Looking at our work, our CEO exclaimed that they want to create a data analytics team. My colleague and I were the ones who made the data talk to solve the problem.

Fast forward to July 2022 I became the Vice President of Business Analytics and Finance Transformation at Capgemini.

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Understanding Data 

In my opinion business forecasting would be the biggest thing that finance controllers should be cognizant of.

Still, many finance professionals use excel sheets for data collaboration and reporting numbers, but most of it will be facilitated through Machine Learning and Artificial Intelligence. The same thing is going to happen with the FP&A function, forecasting, and budgeting.

With most of the manual tasks being automated, finance professionals are going to add value in changing business plans, and working closely with the business as a partner to stay ahead of the competition.

The most important thing is understanding the problem of your client and having a business mindset. Your mindset to understand how data integration happens, and where and how the data is stored.

Then working with the business to resolve that problem by presenting data in the right way. It’s all about understanding the flow of data, and how each piece of data connects with the others. Once you understand this then it’s all about playing with the data.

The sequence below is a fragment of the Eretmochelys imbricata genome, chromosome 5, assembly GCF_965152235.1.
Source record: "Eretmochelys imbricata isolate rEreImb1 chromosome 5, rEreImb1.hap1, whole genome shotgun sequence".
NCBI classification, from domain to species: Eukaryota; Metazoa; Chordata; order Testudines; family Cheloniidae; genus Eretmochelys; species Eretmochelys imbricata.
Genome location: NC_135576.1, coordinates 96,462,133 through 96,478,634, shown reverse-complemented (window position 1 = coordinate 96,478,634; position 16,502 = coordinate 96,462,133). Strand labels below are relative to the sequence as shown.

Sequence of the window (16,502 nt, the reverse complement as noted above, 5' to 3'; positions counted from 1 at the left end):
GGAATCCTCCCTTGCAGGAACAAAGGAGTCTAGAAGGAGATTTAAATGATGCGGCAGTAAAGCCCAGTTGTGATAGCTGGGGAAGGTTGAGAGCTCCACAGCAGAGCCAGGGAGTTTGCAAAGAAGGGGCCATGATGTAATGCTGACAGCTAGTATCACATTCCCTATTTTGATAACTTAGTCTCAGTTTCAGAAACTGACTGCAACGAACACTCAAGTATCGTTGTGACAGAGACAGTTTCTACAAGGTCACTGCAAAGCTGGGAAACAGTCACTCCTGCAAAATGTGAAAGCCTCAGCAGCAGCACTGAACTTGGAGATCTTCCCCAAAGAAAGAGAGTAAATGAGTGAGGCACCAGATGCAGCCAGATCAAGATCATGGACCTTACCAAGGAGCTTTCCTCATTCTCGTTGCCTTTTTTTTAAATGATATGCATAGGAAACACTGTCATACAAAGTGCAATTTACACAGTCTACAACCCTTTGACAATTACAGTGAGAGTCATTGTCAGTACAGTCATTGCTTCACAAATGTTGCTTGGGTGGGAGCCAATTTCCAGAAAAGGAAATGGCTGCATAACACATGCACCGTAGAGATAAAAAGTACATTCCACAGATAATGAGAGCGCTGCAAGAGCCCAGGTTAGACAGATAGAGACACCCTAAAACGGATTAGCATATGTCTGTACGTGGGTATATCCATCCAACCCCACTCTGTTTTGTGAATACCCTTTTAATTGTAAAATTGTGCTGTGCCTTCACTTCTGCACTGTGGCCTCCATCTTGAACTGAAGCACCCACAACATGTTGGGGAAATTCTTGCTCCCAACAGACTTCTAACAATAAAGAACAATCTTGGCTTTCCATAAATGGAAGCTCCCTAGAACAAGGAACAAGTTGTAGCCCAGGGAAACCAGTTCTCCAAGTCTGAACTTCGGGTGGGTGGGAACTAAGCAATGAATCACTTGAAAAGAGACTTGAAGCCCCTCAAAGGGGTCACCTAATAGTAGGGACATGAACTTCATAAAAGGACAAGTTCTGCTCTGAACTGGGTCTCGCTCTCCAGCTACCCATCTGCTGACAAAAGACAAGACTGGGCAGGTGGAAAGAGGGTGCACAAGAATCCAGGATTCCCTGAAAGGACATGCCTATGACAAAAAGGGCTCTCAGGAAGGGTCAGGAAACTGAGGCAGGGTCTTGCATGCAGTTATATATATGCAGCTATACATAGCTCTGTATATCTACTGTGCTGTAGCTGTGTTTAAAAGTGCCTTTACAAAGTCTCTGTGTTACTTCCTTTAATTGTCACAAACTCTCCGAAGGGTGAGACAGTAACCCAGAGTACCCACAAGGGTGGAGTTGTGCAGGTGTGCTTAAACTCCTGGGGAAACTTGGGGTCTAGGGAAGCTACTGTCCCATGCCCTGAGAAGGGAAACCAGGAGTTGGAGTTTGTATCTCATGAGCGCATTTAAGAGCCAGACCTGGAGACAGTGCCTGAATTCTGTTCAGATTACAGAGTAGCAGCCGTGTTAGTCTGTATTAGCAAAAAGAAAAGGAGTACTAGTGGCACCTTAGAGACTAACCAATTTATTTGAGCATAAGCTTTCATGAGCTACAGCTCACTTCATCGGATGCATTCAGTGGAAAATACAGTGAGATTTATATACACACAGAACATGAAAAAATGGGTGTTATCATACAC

Closing...

Today technology is driving business so you need to keep up with the changes. Understand how the finance industry is evolving. 

If I could start my career all over I would get into finance transformation from the get-go. And take up a role that revolves around Analytics and MIS reporting. 

You don’t need special skills to be a data analyst, it is all about your mindset.

Of course, you need to understand tools like Power BI to get access to different data sets in one place and understand data mining. But these tools can be easily learnt. 

You could take it up a notch and learn programming languages like SQL, Python, or R, I don’t think it’s necessary but can be helpful.

I don’t call myself a big programmer but I can challenge the techies if they are not picking the data from the right place or if I see something wrong.